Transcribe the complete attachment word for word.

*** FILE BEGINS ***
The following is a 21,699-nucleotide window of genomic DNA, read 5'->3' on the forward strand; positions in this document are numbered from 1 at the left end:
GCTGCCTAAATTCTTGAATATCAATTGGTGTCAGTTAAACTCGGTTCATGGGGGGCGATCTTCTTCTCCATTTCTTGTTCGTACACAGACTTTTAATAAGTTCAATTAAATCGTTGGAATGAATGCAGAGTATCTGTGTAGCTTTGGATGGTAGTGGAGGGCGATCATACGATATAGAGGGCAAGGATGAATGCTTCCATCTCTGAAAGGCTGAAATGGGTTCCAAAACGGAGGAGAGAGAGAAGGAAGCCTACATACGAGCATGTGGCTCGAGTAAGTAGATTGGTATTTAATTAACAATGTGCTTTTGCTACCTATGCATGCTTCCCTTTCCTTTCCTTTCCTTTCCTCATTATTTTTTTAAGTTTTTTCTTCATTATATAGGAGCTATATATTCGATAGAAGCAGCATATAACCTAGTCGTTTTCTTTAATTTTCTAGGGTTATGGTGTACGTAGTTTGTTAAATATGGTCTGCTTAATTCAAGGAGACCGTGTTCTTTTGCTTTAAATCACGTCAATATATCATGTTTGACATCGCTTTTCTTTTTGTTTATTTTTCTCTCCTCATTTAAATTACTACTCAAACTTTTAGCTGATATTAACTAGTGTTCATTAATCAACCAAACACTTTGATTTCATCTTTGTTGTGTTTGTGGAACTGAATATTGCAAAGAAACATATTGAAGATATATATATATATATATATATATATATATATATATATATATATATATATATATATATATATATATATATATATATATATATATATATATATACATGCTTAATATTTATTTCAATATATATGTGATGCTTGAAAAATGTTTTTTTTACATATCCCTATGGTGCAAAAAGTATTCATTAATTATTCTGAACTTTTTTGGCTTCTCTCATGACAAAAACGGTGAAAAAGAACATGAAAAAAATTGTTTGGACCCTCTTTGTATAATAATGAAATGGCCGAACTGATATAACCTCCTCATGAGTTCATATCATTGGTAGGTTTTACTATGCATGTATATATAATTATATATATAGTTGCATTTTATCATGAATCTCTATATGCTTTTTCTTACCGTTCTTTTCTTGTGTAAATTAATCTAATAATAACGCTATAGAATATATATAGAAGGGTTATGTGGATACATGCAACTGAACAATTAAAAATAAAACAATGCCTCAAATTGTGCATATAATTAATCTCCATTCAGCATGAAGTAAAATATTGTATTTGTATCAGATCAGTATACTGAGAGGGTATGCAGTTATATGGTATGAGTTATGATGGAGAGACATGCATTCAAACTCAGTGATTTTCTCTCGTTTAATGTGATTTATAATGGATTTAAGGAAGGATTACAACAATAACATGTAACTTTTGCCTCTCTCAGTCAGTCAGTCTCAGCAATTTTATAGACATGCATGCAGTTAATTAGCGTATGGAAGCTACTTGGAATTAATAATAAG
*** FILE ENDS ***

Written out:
The following is a 21,699-nucleotide window of genomic DNA, read 5'->3' on the forward strand; positions in this document are numbered from 1 at the left end:
GCTGCCTAAATTCTTGAATATCAATTGGTGTCAGTTAAACTCGGTTCATGGGGGGCGATCTTCTTCTCCATTTCTTGTTCGTACACAGACTTTTAATAAGTTCAATTAAATCGTTGGAATGAATGCAGAGTATCTGTGTAGCTTTGGATGGTAGTGGAGGGCGATCATACGATATAGAGGGCAAGGATGAATGCTTCCATCTCTGAAAGGCTGAAATGGGTTCCAAAACGGAGGAGAGAGAGAAGGAAGCCTACATACGAGCATGTGGCTCGAGTAAGTAGATTGGTATTTAATTAACAATGTGCTTTTGCTACCTATGCATGCTTCCCTTTCCTTTCCTTTCCTTTCCTCATTATTTTTTTAAGTTTTTTCTTCATTATATAGGAGCTATATATTCGATAGAAGCAGCATATAACCTAGTCGTTTTCTTTAATTTTCTAGGGTTATGGTGTACGTAGTTTGTTAAATATGGTCTGCTTAATTCAAGGAGACCGTGTTCTTTTGCTTTAAATCACGTCAATATATCATGTTTGACATCGCTTTTCTTTTTGTTTATTTTTCTCTCCTCATTTAAATTACTACTCAAACTTTTAGCTGATATTAACTAGTGTTCATTAATCAACCAAACACTTTGATTTCATCTTTGTTGTGTTTGTGGAACTGAATATTGCAAAGAAACATATTGAAGATATATATATATATATATATATATATATATATATATATATATATATATATATATATATATATATATATATATATATATATATATATATATATACATGCTTAATATTTATTTCAATATATATGTGATGCTTGAAAAATGTTTTTTTTACATATCCCTATGGTGCAAAAAGTATTCATTAATTATTCTGAACTTTTTTGGCTTCTCTCATGACAAAAACGGTGAAAAAGAACATGAAAAAAATTGTTTGGACCCTCTTTGTATAATAATGAAATGGCCGAACTGATATAACCTCCTCATGAGTTCATATCATTGGTAGGTTTTACTATGCATGTATATATAATTATATATATAGTTGCATTTTATCATGAATCTCTATATGCTTTTTCTTACCGTTCTTTTCTTGTGTAAATTAATCTAATAATAACGCTATAGAATATATATAGAAGGGTTATGTGGATACATGCAACTGAACAATTAAAAATAAAACAATGCCTCAAATTGTGCATATAATTAATCTCCATTCAGCATGAAGTAAAATATTGTATTTGTATCAGATCAGTATACTGAGAGGGTATGCAGTTATATGGTATGAGTTATGATGGAGAGACATGCATTCAAACTCAGTGATTTTCTCTCGTTTAATGTGATTTATAATGGATTTAAGGAAGGATTACAACAATAACATGTAACTTTTGCCTCTCTCAGTCAGTCAGTCTCAGCAATTTTATAGACATGCATGCAGTTAATTAGCGTATGGAAGCTACTTGGAATTAATAATAAG